II

We give “a very high degree of deference to administrative adjudications by the NLRB.” Bally's Park Place, Inc. v. NLRB, 646 F.3d 929, 935 (D.C. Cir. 2011). But our deference is not absolute. We will overturn the Board if its “factual findings are not supported by substantial evidence,” or if it “acted arbitrarily or otherwise erred in applying established law to the facts of the case.” Comau, Inc. v. NLRB, 671 F.3d 1232, 1236 (D.C. Cir. 2012). A decision of the Board that “departs from established precedent without a reasoned explanation” is arbitrary. Id. Of course, the Board need not address “every conceivably relevant line of precedent in [its] archives,” but it must discuss “precedent directly on point.” Lone Mountain Processing, Inc. v. Sec'y of Labor, 709 F.3d 1161, 1164 (D.C. Cir. 2013).

G/M and the Carpenters Union argue that the Board's decision was arbitrary and capricious because the Board did not provide a reasoned justification for its departure from Coamo Knitting Mills. We agree.

In Coamo, the General Counsel alleged that the company had provided unlawful assistance and support to a union that the union unlawfully accepted. 150 N.L.R.B. No. 35 at 583, 589. The charges stemmed in part from a meeting of the union and the company's employees. The Board found that the day before the meeting, the company's vice president urged his employees to join the union. At the meeting, the vice president introduced the union representative, then left, but another member of management stayed. After a union representative made his pitch to the employees to join the union, his associates gave them authorization cards. Enough employees signed the authorization cards to gain majority support for the union. All this took place in the presence of a member of company management. Id. at 581-82, 586.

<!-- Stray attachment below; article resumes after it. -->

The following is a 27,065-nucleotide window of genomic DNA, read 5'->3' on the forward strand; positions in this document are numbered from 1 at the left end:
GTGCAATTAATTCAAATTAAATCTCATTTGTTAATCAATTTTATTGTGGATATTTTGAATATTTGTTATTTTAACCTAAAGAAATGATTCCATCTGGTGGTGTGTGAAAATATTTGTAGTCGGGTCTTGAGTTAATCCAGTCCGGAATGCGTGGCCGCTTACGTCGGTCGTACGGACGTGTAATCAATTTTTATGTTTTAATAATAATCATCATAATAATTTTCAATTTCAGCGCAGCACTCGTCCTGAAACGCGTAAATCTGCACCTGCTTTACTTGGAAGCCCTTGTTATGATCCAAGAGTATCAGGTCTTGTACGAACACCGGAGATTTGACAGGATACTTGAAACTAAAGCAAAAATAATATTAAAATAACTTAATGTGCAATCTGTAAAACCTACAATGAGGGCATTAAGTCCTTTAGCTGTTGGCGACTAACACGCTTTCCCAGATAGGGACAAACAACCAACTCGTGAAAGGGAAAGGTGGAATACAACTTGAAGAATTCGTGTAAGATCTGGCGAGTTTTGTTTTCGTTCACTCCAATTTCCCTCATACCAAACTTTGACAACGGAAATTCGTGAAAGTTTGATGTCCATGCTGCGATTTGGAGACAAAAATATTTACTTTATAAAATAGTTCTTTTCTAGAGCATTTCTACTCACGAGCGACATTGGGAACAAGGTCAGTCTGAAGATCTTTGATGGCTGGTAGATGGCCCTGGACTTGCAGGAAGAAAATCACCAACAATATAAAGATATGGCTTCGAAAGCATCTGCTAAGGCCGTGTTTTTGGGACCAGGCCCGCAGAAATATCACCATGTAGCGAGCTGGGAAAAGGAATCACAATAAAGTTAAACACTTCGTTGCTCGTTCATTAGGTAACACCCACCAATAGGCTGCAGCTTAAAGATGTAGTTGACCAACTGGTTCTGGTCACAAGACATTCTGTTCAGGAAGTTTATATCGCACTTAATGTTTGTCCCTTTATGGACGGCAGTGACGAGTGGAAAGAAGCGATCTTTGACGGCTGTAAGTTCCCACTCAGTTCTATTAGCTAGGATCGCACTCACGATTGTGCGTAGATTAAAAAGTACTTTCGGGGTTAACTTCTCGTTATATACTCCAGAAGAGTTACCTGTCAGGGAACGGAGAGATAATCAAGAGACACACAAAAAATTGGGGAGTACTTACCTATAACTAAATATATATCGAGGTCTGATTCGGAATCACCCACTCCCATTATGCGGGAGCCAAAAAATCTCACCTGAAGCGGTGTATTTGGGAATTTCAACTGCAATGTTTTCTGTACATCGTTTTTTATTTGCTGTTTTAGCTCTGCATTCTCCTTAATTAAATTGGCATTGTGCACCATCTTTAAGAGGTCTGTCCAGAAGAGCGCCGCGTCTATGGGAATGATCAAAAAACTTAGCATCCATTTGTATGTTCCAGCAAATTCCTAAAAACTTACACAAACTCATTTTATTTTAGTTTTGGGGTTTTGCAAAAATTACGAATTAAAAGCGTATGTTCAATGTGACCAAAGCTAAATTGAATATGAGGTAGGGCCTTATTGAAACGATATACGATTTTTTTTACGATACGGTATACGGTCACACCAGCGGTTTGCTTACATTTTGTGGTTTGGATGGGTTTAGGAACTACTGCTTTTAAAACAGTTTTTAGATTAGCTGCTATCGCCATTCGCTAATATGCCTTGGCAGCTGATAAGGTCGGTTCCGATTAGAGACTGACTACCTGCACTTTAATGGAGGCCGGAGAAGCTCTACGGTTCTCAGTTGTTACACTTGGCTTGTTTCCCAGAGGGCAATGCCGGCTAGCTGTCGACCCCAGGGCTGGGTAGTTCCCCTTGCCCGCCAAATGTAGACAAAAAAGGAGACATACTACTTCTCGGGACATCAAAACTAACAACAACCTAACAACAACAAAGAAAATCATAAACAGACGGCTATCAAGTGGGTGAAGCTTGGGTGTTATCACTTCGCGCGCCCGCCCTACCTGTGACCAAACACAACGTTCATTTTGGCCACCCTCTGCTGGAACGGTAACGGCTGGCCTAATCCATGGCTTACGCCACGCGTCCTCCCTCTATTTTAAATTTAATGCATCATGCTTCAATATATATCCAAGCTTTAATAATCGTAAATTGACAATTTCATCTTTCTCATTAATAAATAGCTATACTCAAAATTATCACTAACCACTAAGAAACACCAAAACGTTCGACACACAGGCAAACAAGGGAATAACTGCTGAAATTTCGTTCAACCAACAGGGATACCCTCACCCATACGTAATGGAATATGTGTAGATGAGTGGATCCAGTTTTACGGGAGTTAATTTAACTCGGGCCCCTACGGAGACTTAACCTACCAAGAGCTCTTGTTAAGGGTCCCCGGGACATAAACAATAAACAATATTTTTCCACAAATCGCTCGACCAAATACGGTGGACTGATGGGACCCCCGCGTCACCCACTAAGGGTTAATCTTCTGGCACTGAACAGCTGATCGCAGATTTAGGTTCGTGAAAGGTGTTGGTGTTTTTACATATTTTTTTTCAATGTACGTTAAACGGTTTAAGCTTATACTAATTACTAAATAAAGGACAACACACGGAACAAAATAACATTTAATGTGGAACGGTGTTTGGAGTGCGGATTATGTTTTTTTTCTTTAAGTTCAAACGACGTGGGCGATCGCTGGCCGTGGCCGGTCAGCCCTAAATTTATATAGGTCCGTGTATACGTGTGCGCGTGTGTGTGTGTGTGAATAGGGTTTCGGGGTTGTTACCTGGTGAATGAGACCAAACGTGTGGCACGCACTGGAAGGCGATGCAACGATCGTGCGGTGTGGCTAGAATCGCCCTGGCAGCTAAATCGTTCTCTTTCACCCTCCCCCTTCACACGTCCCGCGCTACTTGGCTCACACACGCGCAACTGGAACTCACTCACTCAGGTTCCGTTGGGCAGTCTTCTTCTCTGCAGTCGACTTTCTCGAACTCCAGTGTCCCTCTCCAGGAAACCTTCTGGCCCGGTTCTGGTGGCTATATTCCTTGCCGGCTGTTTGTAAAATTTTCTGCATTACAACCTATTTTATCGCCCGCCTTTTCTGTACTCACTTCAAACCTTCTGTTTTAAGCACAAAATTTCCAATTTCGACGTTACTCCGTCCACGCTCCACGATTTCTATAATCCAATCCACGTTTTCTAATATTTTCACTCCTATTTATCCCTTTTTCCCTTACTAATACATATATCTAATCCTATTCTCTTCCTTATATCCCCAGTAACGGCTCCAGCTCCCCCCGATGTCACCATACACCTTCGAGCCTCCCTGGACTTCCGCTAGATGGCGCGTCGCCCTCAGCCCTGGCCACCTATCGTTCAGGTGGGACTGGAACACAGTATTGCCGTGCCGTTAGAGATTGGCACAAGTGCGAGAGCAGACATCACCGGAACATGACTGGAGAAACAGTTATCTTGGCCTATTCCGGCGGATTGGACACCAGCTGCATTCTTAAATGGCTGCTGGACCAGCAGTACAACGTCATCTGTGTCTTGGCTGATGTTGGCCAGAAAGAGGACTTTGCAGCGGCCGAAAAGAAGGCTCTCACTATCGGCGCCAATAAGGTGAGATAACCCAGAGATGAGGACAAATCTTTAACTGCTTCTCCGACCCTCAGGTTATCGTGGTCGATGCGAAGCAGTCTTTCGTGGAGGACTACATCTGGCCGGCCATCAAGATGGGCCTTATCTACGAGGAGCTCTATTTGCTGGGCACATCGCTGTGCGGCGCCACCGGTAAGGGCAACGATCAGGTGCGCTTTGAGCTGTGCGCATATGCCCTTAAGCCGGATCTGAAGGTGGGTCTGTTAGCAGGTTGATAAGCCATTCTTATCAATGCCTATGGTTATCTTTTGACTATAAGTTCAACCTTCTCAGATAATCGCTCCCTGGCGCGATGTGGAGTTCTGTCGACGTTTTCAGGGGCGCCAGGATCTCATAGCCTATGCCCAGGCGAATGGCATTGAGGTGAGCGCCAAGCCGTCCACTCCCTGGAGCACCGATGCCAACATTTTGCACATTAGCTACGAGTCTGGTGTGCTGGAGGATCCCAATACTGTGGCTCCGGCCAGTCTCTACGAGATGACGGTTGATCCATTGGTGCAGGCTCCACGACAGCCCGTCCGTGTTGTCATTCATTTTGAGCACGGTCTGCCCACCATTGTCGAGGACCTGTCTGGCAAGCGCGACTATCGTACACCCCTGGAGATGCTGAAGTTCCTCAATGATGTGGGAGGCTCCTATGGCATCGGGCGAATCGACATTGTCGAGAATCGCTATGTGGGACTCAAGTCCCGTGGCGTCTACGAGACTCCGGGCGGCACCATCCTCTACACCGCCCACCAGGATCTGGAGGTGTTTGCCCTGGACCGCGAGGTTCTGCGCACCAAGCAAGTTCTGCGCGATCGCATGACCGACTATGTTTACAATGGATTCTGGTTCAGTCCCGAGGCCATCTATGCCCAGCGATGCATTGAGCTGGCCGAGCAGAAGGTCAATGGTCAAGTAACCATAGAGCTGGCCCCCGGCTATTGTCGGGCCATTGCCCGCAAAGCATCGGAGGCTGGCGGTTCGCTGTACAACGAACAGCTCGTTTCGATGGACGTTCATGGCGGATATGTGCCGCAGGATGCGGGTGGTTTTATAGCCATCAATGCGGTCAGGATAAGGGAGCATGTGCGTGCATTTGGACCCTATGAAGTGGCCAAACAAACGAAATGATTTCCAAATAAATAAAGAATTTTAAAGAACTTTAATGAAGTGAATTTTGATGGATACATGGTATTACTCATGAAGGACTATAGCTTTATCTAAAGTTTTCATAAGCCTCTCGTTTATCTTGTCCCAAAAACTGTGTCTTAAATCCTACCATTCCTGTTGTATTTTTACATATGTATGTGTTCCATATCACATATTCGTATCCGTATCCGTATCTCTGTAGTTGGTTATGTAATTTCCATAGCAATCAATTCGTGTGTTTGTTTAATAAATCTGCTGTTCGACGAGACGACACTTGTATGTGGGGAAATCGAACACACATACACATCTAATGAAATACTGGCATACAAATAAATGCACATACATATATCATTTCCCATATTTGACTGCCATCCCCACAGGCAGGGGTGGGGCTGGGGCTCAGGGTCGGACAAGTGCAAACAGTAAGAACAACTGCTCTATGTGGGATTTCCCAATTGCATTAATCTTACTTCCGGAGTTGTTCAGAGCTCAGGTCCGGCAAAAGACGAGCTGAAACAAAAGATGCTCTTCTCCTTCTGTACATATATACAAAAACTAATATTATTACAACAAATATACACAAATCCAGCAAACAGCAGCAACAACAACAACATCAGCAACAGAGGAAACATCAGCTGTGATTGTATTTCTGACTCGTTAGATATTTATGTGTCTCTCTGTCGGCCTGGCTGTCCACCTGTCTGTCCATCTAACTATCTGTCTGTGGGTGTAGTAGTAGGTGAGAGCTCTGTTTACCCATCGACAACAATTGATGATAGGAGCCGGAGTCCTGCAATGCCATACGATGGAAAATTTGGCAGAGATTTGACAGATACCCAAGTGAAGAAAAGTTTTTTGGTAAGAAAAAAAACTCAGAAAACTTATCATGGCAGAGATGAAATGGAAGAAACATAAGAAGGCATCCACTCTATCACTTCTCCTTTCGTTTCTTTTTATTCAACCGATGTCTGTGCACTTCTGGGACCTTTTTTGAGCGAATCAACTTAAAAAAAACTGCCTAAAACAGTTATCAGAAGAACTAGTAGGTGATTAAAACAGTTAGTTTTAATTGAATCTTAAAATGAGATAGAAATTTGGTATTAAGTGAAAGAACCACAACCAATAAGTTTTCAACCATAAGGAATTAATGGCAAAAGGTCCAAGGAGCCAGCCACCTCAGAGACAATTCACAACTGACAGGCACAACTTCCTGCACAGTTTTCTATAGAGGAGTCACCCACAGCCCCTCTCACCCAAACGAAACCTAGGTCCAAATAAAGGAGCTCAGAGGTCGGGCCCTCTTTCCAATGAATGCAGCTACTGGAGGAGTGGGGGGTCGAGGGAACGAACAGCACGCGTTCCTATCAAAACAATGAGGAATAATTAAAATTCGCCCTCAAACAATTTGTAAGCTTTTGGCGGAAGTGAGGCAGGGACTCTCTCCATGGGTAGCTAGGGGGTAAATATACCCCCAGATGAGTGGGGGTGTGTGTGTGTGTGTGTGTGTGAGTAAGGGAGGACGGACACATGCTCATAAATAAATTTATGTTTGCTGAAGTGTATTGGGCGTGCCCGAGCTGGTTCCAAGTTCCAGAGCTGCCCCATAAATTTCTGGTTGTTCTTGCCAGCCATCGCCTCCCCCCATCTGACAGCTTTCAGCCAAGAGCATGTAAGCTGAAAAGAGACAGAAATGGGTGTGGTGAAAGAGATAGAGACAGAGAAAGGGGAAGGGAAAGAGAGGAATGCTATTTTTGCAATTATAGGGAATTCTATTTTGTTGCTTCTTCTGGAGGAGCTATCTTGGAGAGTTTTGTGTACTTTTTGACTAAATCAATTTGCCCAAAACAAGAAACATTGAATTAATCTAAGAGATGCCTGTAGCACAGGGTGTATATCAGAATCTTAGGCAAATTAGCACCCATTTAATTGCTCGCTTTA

At the trial, the examiner (now called an ALJ) determined that the company and the union violated NLRA section 8, in part because the presence of management at the meeting “necessarily had a coercive effect” on the employees. Id. at 589. The Board, however, disagreed. The representative of management who stayed at the meeting testified that he could not see the employees signing cards. Another witness corroborated his testimony. Id. at 581-82. Further, company management “made no attempt to ascertain which employees even attended the meeting.” Id. at 582. According to the Board, the “mere presence” of a member of management was not coercive and therefore did not violate section 8. Id. at 582-83.